Poll

Which film represented the biggest creative Risk?

Toy Story 1, proving the viability of computer animation.
4 (18.2%)
A Bug's Life, pushing the limits of what TS1 was able to do.
0 (0%)
Toy Story 2, attempting to match the critical success of TS1
0 (0%)
Monsters Inc., handing the Studio's growing reputation to an unproven director
0 (0%)
Finding Nemo, moving to Summer blockbuster season with another unproven director
1 (4.5%)
The Incredibles, similar action-focused animated films weren't succeeding
0 (0%)
Cars, their most fantastical world to date
0 (0%)
Ratatouille, surprisingly adult and the original director fired
0 (0%)
Wall-E, most wordless opening third
9 (40.9%)
Up, emotionally rough and not as easily translatable into marketable toys
2 (9.1%)
Toy Story 3, hold up to the high regard of the prior two films
6 (27.3%)

Total Members Voted: 21

Author Topic: The Elite Eleven - Pixar's Biggest Creative Risk  (Read 1878 times)

1SO

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The Elite Eleven - Pixar's Biggest Creative Risk
« on: June 19, 2014, 01:38:16 AM »
There are certainly other reasons why certain films are creative risks. Feel free to list them with your explanation of your vote.

Totoro

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Re: The Elite Eleven - Pixar's Biggest Creative Risk
« Reply #1 on: June 19, 2014, 03:37:24 AM »
Hahahahahahahahahahahahahahahahahahahahaha

This is so 1SO.

And I mean that in a loving way. :)

MartinTeller

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Re: The Elite Eleven - Pixar's Biggest Creative Risk
« Reply #2 on: June 19, 2014, 10:30:28 AM »
I don't think Pixar has ever taken a significant "creative risk".  But I'll go with Wall-E.

Melvil

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Re: The Elite Eleven - Pixar's Biggest Creative Risk
« Reply #3 on: June 19, 2014, 10:51:43 AM »
By my definition, the greatest risks are the ones where you stand to lose the most. You could make a case that any of these were gambles of some extent, but putting the reputation of the Toy Story name (the property that built the studio) on the line definitely ups the stakes.

Totoro

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Re: The Elite Eleven - Pixar's Biggest Creative Risk
« Reply #4 on: June 21, 2014, 12:43:52 AM »
Maybe it's because I felt the second peak of Pixar's career is Ratatouille, then a steady decline after in which it hit rock bottom with Cars 2 as to why I don't see TS3 as much of a risk. It does feel, at times, to be a cheap money grab and there are scenes where the screenplay feels awkward, forced, and manipulative. It's a B to me, nothing more, nothing less. I still don't see where the creative risks are in the story, which is something I value more than the mere fact of it existing. Ratatouille and Wall-E are stories that are completely out there (Barnaby). Even though I am not a big fan of the film, there's an audacity to Wall-E to be a silent protagonist and that nearly wordless first half is something we'll likely never see again from a big production studio, despite being successful. But Toy Story 4? All but confirmed.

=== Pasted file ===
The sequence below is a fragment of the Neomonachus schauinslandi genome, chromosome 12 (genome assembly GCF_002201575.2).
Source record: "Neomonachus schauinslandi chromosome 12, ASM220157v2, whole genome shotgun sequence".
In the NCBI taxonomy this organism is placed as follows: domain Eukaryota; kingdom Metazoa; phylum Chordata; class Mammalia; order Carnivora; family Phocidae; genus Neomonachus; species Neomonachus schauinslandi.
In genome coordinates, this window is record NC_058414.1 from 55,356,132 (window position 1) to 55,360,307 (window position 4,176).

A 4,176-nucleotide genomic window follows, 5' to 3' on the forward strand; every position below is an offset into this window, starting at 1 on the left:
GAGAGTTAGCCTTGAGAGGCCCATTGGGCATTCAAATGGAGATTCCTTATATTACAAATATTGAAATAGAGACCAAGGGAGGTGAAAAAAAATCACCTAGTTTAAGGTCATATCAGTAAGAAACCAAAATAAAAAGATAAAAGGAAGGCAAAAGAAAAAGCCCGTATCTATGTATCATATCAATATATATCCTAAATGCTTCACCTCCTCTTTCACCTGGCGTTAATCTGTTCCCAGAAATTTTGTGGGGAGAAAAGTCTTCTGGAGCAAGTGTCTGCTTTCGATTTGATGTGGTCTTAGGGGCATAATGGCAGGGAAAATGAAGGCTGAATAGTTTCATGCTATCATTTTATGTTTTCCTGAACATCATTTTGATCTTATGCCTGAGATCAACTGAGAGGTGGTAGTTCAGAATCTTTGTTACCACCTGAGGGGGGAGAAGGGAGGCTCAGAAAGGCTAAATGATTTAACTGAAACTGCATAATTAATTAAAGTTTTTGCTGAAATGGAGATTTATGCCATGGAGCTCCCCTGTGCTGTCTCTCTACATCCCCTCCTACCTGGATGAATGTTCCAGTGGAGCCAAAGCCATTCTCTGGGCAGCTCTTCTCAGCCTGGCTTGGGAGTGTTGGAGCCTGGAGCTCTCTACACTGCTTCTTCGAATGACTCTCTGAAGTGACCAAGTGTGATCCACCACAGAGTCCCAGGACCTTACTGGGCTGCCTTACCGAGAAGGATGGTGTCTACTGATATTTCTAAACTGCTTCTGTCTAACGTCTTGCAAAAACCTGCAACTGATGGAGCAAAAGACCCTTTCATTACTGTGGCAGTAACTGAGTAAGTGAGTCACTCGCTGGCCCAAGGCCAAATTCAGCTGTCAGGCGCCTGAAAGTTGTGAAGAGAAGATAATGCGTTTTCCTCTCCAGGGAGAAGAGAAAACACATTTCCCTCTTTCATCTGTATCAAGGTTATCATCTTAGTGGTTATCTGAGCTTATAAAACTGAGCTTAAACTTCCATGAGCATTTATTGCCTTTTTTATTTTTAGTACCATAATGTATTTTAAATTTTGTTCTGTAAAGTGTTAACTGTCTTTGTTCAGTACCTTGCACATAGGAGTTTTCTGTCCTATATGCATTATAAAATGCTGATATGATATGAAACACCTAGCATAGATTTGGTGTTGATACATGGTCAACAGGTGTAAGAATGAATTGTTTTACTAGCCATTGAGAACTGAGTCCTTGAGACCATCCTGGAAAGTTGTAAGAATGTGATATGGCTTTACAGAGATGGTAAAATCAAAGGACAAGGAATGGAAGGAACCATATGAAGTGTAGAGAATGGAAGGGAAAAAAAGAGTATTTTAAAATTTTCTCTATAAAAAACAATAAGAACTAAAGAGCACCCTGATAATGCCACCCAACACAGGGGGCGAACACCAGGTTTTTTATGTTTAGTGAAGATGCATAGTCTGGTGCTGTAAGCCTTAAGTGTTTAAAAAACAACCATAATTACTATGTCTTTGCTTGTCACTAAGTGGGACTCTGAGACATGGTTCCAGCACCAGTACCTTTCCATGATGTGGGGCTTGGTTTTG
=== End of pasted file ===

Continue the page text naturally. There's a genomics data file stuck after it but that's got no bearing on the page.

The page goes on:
1SO

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Re: The Elite Eleven - Pixar's Biggest Creative Risk
« Reply #5 on: June 21, 2014, 08:24:11 AM »
But Toy Story 4? All but confirmed.

There's where our difference of opinion lies. The Toy Story characters will live on in short films and specials like Toy Story of Terror, but I don't believe they will make a 4th film.

FLYmeatwad

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Re: The Elite Eleven - Pixar's Biggest Creative Risk
« Reply #6 on: July 27, 2014, 10:56:49 AM »
I don't think Pixar has ever taken a significant "creative risk".  But I'll go with Wall-E.

Totoro

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Re: The Elite Eleven - Pixar's Biggest Creative Risk
« Reply #7 on: November 06, 2014, 11:34:02 PM »
But Toy Story 4? All but confirmed.

There's where our difference of opinion lies. The Toy Story characters will live on in short films and specials like Toy Story of Terror, but I don't believe they will make a 4th film.

 :D

1SO

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Re: The Elite Eleven - Pixar's Biggest Creative Risk
« Reply #8 on: November 07, 2014, 12:33:42 AM »
I still don't believe it.

Dave the Necrobumper

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Re: The Elite Eleven - Pixar's Biggest Creative Risk
« Reply #9 on: March 09, 2015, 06:16:28 AM »
The wordless opening of Wall-E.

Toy Story 1: There was only financial risk in the creation of Toy Story, even though Pixar had garnered some name for itself with its short films, going to a feature was not a creative risk.